A Faster Way to Try Many Drugs on Many Cancers
This spring, a federally funded national program will start to screen tumors in thousands of patients to see which might be attacked by any of at least a dozen new drugs. Those whose tumors have mutations that can be attacked will be given the drugs. The studies of this new method, called basket studies because they lump together different kinds of cancer, are revolutionary, much smaller than the usual studies, and without control groups of patients who for comparison’s sake receive standard treatment. Researchers and drug companies asked the Food and Drug Administration for its opinion, realizing that if the F.D.A. did not accept the studies, no drugs would ever be approved on the basis of them. But the F.D.A. said it sanctioned them and could approve drugs with basket study data alone. Instead of insisting on traditional studies, said Dr. Richard Pazdur, who directs the F.D.A. office that approves new cancer drugs, the agency will look at the data and ask, “Is the American population going to be better off with this drug than without it?”
Use of an Electronic Informed Consent in Clinical Investigations: Questions and Answers; Draft Guidance for Industry, Clinical Investigators, and Institutional Review Boards; Availability
The Food and Drug Administration (FDA or the Agency) is announcing the availability of a draft guidance for industry, clinical investigators, and institutional review boards entitled ``Use of Electronic Informed Consent in Clinical Investigations: Questions and Answers.'' The guidance provides recommendations for clinical investigators, sponsors, and institutional review boards (IRBs) on the use of electronic media and processes to obtain informed consent for FDA-regulated clinical investigations of medical products, including human drug and biological products, medical devices, and combinations thereof.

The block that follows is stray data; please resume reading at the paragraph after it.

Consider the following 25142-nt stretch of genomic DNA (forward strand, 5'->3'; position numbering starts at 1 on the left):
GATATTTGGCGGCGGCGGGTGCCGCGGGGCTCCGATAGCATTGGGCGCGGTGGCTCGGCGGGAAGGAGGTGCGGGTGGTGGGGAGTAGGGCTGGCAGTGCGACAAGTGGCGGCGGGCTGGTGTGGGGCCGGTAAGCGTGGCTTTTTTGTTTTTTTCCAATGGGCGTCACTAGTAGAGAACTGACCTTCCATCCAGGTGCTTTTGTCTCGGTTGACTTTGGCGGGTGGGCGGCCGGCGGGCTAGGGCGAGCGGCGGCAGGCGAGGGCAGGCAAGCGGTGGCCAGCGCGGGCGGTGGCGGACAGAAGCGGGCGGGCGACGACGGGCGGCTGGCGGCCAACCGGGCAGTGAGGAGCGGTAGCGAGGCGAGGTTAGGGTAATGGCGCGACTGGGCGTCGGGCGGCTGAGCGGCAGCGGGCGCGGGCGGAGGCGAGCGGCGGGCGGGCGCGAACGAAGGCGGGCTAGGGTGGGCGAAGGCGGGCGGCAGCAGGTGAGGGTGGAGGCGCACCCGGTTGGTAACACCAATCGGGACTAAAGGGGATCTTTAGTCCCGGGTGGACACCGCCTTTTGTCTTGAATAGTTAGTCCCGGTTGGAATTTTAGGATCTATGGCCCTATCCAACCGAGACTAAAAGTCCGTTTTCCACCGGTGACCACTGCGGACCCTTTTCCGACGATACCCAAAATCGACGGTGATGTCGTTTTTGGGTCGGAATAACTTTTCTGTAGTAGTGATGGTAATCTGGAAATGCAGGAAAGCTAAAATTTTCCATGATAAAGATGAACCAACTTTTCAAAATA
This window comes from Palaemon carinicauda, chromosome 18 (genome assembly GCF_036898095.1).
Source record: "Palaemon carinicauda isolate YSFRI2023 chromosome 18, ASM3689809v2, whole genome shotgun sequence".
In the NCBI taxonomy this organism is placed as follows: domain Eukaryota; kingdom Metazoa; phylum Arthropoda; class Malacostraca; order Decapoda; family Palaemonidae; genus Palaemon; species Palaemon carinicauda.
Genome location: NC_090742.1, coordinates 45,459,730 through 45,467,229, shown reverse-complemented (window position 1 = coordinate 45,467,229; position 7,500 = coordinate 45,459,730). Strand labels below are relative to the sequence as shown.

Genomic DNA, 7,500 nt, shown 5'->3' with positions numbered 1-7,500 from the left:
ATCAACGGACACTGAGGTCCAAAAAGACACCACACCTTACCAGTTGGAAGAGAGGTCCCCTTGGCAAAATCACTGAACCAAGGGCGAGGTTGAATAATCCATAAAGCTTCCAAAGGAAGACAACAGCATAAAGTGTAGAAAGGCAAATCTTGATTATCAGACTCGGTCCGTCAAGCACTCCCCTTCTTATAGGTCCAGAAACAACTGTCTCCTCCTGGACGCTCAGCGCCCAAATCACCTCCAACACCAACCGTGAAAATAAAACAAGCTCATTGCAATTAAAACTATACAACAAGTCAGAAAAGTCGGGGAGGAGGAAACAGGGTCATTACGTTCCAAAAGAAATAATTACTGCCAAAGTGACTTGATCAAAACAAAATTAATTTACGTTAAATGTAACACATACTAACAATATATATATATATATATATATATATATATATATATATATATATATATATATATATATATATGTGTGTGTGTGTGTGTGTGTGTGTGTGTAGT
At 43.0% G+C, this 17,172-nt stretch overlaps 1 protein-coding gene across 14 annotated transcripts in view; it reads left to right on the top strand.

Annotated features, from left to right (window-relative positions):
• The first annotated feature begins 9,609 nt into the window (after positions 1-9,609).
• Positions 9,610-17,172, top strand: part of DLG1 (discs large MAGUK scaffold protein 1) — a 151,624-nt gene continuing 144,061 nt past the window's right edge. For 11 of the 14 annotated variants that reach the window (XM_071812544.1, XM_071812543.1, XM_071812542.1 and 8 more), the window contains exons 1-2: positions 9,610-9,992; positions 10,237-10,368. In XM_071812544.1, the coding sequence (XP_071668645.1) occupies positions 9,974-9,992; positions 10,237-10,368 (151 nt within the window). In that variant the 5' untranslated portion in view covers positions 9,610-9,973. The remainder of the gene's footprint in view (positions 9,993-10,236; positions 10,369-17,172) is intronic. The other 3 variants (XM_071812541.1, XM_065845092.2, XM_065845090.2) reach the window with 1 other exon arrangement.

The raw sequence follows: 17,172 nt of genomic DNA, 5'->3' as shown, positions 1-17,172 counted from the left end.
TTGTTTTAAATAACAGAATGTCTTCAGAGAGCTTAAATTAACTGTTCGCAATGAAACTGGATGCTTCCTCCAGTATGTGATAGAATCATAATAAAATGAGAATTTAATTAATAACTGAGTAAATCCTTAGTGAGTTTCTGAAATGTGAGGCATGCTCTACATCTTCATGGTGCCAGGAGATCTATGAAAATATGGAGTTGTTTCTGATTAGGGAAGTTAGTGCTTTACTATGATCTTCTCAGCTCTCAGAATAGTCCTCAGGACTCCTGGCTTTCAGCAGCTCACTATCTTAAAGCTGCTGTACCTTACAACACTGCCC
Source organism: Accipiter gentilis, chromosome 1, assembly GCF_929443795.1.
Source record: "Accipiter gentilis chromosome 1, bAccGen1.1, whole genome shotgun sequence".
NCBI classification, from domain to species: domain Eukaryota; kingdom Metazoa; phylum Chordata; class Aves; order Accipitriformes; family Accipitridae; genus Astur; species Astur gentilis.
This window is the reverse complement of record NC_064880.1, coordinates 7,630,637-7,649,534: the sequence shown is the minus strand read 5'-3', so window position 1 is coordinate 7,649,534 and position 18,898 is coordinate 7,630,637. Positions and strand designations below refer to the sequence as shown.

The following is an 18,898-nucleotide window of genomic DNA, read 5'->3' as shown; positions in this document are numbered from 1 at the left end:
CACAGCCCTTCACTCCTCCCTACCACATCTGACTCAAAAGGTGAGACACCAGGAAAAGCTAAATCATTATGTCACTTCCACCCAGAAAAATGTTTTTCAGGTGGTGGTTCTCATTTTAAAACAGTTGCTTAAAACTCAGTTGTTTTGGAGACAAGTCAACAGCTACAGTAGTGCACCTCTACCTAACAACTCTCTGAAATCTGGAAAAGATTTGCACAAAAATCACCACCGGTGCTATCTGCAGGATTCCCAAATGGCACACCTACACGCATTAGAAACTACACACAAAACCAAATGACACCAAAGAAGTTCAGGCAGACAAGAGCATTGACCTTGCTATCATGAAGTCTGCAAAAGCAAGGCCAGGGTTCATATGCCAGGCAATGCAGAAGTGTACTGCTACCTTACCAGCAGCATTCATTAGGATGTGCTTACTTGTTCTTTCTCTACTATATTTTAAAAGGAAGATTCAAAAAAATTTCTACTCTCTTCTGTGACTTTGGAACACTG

This New Drug Turns ‘Bad’ White Fat into ‘Good’ Brown Fat
GC-1 could have the potential to treat obesity and metabolic disease Scientists claim they have found an experimental drug that turns “bad” white fat cells into “good” brown ones. Known as GC-1, the drug speeds up metabolism, or the burning off of fat cells, reports Science Daily. Researchers found it caused weight loss in fat mice. “GC-1 dramatically increases the metabolic rate, essentially converting white fat, which stores excess calories and is associated with obesity and metabolic disease, into a fat like calorie-burning brown fat,” said study author Kevin Phillips of the Houston Methodist Research Institute. Until recently, scientists thought only animals and human infants had these energy-burning “good” brown-fat cells.